DJH: I have always been obsessed with loud sound. Growing up, loud music was rarely appropriate so if I got the chance I’d be happy listening to almost anything if it could be loud. This is why live music, house parties, and clubbing appealed to me early on. Once I entered those spaces I was introduced to the culture beyond the music, the communities. I didn’t understand why people I knew either wanted to go to teen clubs or they were down to go to DIY punk shows, never both. I didn’t see either as “my community” but I was also 15, so, there’s that. The feeling of “belonging” only came when I started going to more queer events, became friends with other musicians, and started making music myself.
Representation is very important in some ways, but representation of a culture/people in music does not always reflect that its community is uplifted, being honoured.
I remember being a young person and learning about sound torture in Abu Ghraib, I remember hearing people insensitively saying the song choices were so “ironic”. This began to teach me about the real and sometimes horrifying power of music and how music’s context, environment, manipulation, etc. directs its power regardless of the artist’s intent, meaning, desire, etc.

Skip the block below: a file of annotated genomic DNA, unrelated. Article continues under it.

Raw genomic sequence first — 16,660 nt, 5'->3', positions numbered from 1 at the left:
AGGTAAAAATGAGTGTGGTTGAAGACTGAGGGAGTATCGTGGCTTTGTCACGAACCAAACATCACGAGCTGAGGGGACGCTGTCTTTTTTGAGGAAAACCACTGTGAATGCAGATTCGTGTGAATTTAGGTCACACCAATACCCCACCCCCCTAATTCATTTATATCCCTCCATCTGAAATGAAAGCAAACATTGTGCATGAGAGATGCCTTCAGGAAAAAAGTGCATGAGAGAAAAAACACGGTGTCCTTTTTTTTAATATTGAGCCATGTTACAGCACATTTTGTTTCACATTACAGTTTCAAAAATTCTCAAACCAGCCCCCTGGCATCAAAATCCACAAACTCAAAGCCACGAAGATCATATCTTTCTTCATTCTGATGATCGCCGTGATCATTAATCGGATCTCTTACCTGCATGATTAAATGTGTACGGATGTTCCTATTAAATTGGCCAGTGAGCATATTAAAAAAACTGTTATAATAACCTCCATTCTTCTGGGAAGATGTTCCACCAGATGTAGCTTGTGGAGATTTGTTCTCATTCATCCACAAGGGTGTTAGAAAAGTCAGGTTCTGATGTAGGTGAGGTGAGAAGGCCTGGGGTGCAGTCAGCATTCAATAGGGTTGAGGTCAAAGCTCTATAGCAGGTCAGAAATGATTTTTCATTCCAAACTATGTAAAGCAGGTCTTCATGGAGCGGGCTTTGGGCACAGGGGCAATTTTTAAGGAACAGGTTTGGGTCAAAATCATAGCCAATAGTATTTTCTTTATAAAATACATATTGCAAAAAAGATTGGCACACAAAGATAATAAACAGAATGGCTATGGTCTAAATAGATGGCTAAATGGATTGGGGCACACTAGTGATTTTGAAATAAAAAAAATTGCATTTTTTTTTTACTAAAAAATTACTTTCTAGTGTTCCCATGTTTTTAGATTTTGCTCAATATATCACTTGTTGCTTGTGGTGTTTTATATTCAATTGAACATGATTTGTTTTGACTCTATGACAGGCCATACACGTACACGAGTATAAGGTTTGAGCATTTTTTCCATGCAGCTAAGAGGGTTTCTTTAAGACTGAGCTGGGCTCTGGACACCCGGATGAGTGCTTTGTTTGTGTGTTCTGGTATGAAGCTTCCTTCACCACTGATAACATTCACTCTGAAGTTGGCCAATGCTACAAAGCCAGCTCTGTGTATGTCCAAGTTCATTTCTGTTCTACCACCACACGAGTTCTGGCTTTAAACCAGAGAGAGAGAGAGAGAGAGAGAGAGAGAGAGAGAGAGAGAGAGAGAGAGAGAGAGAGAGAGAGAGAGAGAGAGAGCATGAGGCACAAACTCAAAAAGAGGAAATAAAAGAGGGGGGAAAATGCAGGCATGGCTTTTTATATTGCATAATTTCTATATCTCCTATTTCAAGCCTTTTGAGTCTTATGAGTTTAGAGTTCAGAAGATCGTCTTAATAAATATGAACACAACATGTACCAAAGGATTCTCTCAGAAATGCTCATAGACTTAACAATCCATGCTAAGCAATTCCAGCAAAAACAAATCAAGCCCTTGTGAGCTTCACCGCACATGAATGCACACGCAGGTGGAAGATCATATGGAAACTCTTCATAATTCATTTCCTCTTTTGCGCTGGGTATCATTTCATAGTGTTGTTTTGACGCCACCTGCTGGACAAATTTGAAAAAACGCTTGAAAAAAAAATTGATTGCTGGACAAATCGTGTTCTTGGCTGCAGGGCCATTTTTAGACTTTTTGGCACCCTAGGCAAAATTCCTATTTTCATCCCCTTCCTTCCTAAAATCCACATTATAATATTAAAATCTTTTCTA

What type of sounds can we expect on August 30 in dialogue with Bharti Kher’s artworks presented at DHC/ART?
DJH: I will be mixing a combination of sounds that I find very spiritual—vocal melodies, hand drumming percussion, and bass. I will be collaging and processing the sounds/songs live.
Christine McCharen-Tran, photo: Sam Richardson.
Discwoman is a friendship story. Each founder had ideas about electronic music and the place of women within these scenes, and you all evolved differently to work on this platform together, sharing a desire to be part of something bigger than yourselves and be part of a community. How did you start Discwoman? Perhaps you can discuss the importance of maintaining these platforms for empowerment and experimentation?